UK’s ruling Conservative Party strike early blow in elections

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Britain’s governing Conservative Party has won a special election in the north of England town of Hartlepool, dealing a big blow to the main opposition Labour Party, which had held the parliamentary seat since its creation in 1974.

The victory for Prime Minister Boris Johnson’s party, announced Friday morning, provides further evidence that the Conservatives are making ground in parts of the country that have been Labour strongholds for decades.

The results of Thursday’s election showed the Conservative candidate Jill Mortimer winning with 15,529 votes, or nearly 52% of the vote. The Labour candidate, Paul Williams, only received 8,589 votes, or around 29% of the vote.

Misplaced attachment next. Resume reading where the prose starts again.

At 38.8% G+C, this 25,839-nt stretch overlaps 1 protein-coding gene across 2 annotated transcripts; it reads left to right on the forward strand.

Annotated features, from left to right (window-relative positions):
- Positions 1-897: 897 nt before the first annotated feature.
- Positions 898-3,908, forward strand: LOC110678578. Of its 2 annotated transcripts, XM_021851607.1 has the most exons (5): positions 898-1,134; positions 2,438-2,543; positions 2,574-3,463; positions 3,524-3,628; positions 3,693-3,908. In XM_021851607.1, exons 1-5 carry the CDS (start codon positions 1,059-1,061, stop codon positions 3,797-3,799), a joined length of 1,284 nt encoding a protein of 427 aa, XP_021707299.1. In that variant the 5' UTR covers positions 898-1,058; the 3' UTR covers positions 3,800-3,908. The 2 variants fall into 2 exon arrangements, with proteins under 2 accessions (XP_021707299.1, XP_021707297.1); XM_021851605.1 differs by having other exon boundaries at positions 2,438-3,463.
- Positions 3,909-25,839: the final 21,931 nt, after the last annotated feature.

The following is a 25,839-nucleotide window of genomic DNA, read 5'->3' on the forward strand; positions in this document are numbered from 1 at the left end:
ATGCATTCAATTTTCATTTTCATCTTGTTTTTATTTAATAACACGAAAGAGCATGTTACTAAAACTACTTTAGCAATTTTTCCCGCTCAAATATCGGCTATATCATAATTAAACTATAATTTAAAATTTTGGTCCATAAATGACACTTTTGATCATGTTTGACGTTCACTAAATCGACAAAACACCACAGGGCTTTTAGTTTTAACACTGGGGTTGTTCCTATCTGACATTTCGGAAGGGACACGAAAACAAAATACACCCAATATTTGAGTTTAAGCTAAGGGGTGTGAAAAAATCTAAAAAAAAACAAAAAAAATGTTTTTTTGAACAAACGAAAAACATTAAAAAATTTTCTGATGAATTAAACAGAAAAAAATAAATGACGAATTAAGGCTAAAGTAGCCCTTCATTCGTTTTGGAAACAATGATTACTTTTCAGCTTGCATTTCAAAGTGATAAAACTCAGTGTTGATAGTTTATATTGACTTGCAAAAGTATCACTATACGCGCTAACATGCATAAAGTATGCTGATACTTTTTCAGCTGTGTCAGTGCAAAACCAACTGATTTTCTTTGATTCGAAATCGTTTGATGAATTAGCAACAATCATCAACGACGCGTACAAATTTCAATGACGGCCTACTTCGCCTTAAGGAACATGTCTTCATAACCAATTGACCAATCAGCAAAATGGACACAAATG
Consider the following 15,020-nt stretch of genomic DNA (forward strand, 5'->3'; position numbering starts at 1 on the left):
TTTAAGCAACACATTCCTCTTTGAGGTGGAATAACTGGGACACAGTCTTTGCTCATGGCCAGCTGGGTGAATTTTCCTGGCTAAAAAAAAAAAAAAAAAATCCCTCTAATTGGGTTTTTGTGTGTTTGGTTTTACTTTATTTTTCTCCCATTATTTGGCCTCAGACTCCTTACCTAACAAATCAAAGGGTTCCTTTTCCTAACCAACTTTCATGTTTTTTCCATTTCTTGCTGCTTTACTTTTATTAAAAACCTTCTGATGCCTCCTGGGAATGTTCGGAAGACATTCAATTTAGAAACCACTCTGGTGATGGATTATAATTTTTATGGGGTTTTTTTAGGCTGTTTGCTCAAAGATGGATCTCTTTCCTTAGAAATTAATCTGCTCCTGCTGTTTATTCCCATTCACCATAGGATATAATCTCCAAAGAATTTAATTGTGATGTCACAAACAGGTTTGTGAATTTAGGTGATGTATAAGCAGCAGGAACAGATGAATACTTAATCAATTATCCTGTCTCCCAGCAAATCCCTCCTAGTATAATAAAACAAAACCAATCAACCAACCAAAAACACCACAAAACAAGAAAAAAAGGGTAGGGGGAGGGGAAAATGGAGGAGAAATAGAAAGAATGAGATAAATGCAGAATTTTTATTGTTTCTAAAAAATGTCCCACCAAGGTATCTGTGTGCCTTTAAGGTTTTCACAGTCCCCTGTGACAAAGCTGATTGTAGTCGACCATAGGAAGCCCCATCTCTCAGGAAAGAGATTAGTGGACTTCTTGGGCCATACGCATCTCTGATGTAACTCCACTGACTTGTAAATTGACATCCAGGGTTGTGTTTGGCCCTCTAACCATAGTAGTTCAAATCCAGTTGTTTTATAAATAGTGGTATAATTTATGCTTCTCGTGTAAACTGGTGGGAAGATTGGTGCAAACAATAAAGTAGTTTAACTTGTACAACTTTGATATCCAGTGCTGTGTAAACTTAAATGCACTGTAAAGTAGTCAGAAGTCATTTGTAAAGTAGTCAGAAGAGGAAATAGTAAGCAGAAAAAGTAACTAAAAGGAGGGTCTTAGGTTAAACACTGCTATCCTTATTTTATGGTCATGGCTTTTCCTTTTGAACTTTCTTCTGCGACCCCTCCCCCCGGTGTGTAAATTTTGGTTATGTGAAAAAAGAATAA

Over the coming couple of days, results from an array of elections in Britain will be announced. On what was dubbed Super Thursday, around 50 million voters were eligible to take part in scores of elections, some of which had been postponed a year because of the pandemic that has left the U.K. with Europe’s largest coronavirus death toll.

At stake is the make-up of devolved governments in Scotland and Wales and the next mayors for England’s big cities, including London and Manchester. Thousands of council members, police commissioners and other local authorities are also seeking seats. No elections took place in Northern Ireland.

The election result that could have the biggest U.K-wide implications is Scotland, where the governing Scottish National Party is looking for a renewed mandate that could speed up the prospect of a second independence referendum.

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